By: Leanne Ely
To date, I’ve dished about barre classes, my diet, getting plenty of rest, and keeping tabs on my thyroid and how this has all made a big difference in my weight.
And today, I’m going to talk about a classic weight loss secret that seems to be totally ignored by so many. Probably because it’s not sexy or considered a “hack” or is geeky enough to grab an ohh or an ahh from anyone.
I’m talking about portion control.
It’s that simple, but don’t freak out!
I’m not talking about weighing food, counting calories, grams, fiber, carbs, etc. I’m talking teaching your body to understand how much you need and eating that amount, period.
I’ll share how I do it, not how it’s traditionally done because that will make your head spin right off its shoulders!
First of all, begin with a plan. Your plan is to eat healthfully as possible. You want lean, clean protein, green veggies, something colorful (think orange, red or yellow veggies), something starchy that isn’t a grain and a nice helping of fat, the good healthy kind.
The key to getting full is this combo: adequate protein, fiber and fat. Each has a role in satiation.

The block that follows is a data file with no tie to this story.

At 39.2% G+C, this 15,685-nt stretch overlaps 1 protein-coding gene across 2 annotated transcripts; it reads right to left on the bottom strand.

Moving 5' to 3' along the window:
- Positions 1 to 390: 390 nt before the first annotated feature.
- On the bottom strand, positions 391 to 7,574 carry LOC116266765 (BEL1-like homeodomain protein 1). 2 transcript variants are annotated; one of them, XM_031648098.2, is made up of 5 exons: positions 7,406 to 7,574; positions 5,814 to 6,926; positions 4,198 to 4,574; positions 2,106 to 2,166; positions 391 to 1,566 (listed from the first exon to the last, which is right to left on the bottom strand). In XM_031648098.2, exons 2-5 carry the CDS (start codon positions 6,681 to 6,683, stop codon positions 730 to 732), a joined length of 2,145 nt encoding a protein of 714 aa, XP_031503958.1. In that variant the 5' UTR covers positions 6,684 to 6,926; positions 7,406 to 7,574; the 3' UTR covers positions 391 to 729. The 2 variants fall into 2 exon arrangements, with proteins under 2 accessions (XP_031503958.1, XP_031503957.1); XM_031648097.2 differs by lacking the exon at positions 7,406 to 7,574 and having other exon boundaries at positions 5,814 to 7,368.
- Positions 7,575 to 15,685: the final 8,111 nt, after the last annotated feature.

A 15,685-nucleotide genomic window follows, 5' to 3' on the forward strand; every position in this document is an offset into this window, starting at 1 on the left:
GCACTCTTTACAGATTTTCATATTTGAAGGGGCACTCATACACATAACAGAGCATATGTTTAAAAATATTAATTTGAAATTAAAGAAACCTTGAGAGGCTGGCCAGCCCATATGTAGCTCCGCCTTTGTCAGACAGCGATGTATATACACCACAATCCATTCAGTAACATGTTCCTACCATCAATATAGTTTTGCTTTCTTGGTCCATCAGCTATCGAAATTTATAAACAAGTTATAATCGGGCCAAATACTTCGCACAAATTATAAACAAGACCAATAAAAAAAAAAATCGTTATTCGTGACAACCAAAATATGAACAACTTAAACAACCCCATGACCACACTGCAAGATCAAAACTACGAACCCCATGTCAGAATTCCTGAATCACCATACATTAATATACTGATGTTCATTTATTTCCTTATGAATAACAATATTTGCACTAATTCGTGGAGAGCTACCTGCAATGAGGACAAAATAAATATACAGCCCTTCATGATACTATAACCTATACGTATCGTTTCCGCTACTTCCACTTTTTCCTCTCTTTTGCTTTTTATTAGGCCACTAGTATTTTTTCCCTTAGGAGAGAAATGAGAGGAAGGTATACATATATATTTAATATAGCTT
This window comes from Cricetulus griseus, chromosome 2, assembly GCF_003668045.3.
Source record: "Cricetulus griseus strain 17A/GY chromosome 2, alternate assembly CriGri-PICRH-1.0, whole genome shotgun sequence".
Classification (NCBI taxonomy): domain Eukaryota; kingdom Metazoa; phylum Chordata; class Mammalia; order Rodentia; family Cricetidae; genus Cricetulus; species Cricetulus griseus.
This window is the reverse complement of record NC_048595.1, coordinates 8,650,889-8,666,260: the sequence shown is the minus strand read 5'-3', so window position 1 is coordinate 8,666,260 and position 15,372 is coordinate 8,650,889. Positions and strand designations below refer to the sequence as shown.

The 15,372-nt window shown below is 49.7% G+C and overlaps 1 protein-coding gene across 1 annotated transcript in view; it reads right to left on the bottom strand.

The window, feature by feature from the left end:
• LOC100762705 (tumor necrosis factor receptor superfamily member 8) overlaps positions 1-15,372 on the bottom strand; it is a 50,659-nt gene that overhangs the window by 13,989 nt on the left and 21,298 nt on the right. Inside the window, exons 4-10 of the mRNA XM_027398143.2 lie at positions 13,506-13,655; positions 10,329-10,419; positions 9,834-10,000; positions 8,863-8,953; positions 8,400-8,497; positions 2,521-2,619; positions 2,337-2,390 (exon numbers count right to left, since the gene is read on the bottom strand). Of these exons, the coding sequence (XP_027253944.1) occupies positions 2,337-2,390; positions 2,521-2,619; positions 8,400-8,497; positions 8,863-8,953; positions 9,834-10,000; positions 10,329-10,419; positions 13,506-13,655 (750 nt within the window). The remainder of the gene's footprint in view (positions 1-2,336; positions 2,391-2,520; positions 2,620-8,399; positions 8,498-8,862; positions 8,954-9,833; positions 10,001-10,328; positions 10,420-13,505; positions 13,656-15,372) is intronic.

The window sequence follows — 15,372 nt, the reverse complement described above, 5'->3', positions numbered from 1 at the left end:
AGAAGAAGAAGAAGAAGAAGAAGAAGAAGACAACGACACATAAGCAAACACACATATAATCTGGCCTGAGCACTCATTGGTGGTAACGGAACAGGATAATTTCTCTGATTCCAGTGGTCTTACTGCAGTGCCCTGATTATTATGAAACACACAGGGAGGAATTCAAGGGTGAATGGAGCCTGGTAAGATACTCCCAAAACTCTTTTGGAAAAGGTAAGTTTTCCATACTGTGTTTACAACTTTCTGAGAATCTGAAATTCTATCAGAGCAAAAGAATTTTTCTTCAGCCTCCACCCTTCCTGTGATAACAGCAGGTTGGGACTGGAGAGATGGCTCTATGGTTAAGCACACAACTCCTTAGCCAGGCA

Now that you know what belongs on your plate, you can eyeball what should go there.
If you’re a small woman, a serving of protein should be roughly the size of a deck of cards, a serving a veggies the size of your fist and for your fiber (I like sweet potato or some kind of winter squash), half the size of your fist.
You may not eat exactly this way—you may have rice or some other grain in there and that’s fine, just as long as you get your veggies in.
Now remember I said “if you’re a small woman.” For me, that wouldn’t cut it. I’m 5’8” tall and about 145 pounds. I need about “a deck and a half”. But not always, sometimes, just a “deck” will do, other times, I need more. The point is to learn where your satiation point is and stop eating.
Don’t be a cleaner upper of your plate or anyone else’s. You’re not responsible for world hunger anymore than I am so stop that habit, stat.
Learning how to portion your food according to your needs takes work and practice. Remember, if you call it wrong and you’re hungry, you don’t have to stay hungry—get some more to eat!
There’s more to all of this of course—portion control is just a part of mindful eating.